To the futsal family, grassroots to elite, male and female players, coaches, and fans, all be assured your voice WILL be heard and we will do our best to represent you.
This is not just about us, the current England players, this is about the future generations of boys and girls that might not get the same opportunities that we have been so fortunate to be afforded: to represent our country in the sport we love. ”
England U19 Futsal International Jordan Deer who represented England at the first-ever U19 Futsal EURO qualifiers and scored posted a statement on Instagram that reflects the thoughts and opinions of many young players:
“Every child should be able to dream of doing what they love most in life and for thousands of children in England…. And Now my dream of representing England as much as I can has been taken away from me.”
The FA National Futsal Series (NFS – National Futsal League) which is the pinnacle of Futsal in England released their own statement expressing their disappointment:
“The FA NFS is very disappointed with the FA’s decision to withdraw funding for the England men’s futsal teams. Our thoughts are with the coaching staff and each and every one of our players affected by this cut in support. We know just how much playing futsal for your country, competing against the best teams in the world means to you. We urge the FA to reconsider. After the incredible progress made in English futsal in recent years – from the creation of this league to investment at grassroots – there is now a clear futsal pathway all the way through to the highest level: representing your country. Great momentum has been built up in this sport, which the FA identified as key to growing participation and skills across the whole football family. To divert investment away from it right now risks the aspirations we all have for the game at every level in England.
During this difficult and uncertain period, we want to reaffirm the NFS’ commitment to taking the sport to the next level in England. We remain steadfast in being ready and prepared for FA NFS1, FA NFS2 and FA WSS to return to play when it is safe to do so.”
To give you an example of the emotional reaction of the futsal community here is a tweet from Stuart Cook England Futsal International:
Imagine thinking futsal wouldn’t help us reach or win a World Cup @FA The fact you don’t know why this image is so relevant, is part of the problem in the decsion making. Futsal can be the difference for what you want and what we want.#FutsalForAll pic.twitter.com/7KneGpk4Ou
— Stuart Cook (@cookie_12_) September 25, 2020
Léo Higuita, one of the world’s best futsal goalkeepers is among many foreign players showing his support for the English Futsal community:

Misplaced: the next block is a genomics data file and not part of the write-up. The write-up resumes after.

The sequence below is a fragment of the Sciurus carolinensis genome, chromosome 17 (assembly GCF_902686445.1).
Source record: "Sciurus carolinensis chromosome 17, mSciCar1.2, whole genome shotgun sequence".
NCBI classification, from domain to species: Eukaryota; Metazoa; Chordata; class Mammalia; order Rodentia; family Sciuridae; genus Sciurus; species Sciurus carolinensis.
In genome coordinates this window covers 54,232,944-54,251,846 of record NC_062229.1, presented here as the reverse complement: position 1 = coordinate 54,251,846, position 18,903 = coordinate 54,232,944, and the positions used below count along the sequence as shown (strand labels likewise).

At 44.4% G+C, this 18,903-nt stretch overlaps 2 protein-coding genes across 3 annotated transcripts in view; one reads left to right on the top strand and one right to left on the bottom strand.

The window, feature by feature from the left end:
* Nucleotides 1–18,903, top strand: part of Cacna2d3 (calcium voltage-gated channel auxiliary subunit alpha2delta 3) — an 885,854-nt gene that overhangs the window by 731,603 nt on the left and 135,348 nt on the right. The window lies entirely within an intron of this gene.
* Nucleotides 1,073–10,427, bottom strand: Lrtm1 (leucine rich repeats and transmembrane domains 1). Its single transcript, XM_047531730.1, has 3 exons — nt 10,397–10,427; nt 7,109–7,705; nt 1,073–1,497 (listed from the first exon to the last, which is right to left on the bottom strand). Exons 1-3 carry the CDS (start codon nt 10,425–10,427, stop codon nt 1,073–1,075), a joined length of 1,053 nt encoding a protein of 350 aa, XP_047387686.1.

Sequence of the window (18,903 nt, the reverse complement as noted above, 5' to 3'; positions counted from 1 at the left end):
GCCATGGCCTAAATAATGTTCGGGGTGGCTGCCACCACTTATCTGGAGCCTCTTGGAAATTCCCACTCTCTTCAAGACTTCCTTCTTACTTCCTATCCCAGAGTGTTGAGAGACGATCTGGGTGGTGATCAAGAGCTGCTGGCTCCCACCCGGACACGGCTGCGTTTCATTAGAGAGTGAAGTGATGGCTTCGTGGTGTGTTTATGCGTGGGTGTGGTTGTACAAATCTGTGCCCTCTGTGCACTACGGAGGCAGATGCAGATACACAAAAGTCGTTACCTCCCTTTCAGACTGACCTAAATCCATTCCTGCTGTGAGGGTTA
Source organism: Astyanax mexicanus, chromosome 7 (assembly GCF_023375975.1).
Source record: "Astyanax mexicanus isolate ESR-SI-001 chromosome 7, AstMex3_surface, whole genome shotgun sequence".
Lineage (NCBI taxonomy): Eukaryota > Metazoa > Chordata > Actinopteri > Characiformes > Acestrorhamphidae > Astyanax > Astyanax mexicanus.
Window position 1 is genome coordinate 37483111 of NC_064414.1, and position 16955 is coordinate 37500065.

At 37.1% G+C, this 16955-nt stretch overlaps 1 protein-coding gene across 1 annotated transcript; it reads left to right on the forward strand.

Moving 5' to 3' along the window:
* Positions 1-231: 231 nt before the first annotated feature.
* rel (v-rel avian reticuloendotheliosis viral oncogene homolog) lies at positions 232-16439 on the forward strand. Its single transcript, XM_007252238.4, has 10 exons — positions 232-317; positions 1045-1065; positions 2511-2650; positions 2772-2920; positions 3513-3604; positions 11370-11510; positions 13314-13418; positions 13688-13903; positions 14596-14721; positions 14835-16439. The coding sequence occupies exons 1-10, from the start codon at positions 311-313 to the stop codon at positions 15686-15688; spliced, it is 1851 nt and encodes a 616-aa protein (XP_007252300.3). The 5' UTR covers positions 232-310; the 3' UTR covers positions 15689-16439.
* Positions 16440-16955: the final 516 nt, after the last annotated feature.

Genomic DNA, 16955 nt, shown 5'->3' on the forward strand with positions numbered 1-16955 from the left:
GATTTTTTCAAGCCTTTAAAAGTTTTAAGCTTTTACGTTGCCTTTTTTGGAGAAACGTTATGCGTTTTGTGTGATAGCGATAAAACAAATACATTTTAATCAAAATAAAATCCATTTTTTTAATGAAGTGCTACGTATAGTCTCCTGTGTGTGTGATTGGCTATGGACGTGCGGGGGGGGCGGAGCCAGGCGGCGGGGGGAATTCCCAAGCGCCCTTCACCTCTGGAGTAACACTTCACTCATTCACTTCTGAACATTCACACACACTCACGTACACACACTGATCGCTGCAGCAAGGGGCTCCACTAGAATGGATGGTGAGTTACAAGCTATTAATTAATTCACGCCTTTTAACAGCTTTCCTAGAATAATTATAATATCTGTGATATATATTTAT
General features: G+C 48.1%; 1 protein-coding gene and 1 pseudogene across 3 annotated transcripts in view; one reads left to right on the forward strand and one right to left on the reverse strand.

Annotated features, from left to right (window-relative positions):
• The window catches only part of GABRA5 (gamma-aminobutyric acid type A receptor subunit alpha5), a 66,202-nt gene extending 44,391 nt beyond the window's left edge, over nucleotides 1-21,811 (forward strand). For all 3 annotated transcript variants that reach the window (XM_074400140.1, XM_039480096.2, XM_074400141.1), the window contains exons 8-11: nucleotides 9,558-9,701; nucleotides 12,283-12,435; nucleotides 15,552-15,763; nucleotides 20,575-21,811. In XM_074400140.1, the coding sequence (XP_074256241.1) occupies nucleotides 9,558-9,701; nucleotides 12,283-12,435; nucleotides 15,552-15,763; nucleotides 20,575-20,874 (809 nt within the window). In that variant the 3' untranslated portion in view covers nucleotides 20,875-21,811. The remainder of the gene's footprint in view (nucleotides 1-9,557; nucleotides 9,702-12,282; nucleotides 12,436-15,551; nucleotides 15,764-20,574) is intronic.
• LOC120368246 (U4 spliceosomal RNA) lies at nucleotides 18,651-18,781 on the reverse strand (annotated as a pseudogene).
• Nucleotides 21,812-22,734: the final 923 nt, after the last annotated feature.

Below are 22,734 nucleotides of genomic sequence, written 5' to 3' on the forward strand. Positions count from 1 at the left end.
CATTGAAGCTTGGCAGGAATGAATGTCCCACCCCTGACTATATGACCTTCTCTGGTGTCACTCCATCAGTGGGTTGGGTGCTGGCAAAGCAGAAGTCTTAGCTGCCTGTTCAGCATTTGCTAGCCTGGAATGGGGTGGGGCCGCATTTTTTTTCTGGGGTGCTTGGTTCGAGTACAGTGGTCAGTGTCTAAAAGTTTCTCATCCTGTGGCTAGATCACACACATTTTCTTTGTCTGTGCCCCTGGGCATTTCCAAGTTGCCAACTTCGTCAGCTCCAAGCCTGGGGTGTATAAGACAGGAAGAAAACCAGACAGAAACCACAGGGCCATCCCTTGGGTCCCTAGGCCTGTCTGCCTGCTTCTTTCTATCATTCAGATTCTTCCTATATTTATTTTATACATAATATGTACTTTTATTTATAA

SAVE FUTSAL IN ENGLAND
Time for action – sign and share the petition and show how important this wonderful sport is, to so many people. Let’s do it together guys! 🇰🇿🤝🏴#FutsalForAll @FA @Sport_England @SaveFutsal @OliverDowden @DCMS @BBCSport@RaoniMedina9 pic.twitter.com/9Z4gb7Dank
— Léo Higuita (@leohiguita) September 25, 2020
And in the women’s game Swedish Futsal International Nanna My Jansson posted on Instagram:
View this post on Instagram
Sometimes I complain about being a futsalplayer in Sweden. Mostly because we have late trainings in shitty arenas or because there’s not much money involved in the sport yet. But today I’m proud being a futsal player in Sweden. Because I’m able to represent my country in the sport I love, and the future generations in Sweden can still dream about it just like I did a couple of years ago. Hearing that the English FA decided to end the English National futsal teams breaks my heart! The people that made that decision has never played this beautiful sport, that’s for sure. Keep fighting for futsal 🏴🇸🇪 @england #futsalforall #futsalfamily
These are just a few of the many examples that you can find across social media. This outcry has lead to a petition being organized to put pressure on the FA to reverse their decision, if you would like to support this petition, please go to this website by clicking on the URL provided https://www.savefutsal.co.uk/
The question now is ‘What next for Futsal in England???’ should the FA refuse to change their mind. Competitiveness among the English futsal community will have to be left of the court and put to the side, coming together needs to continue past this period of sadness and anger. It is imperative that leadership rises to the top, potentially a discussion has to be had concerning a separate entity being developed that works from a commercial perspective and drives the development of futsal forward outside of the FA.
The English FA statement really should be looked at by FIFA and discussed because why is an organization called the Federation of International ‘Football’ governing a sport it doesn’t recognize even within its own name? By having the FIFA Futsal World Cup and investing in the sport’s development, surely they should publicly recognize the sport’s importance. When they decided to govern and organize futsal they were no longer just a football organization they became a football and futsal organization. If they won’t do this then why hold on to Futsal? Why not allow a separate organization such as the AMF to takeover futsal again or create a separate body, and step aside especially if they, their federation and associations aren’t willing to show futsal the same acclaim as football and invest in the sport with equality and respect.
We recommend that you read England Futsal International Doug Reed’s article: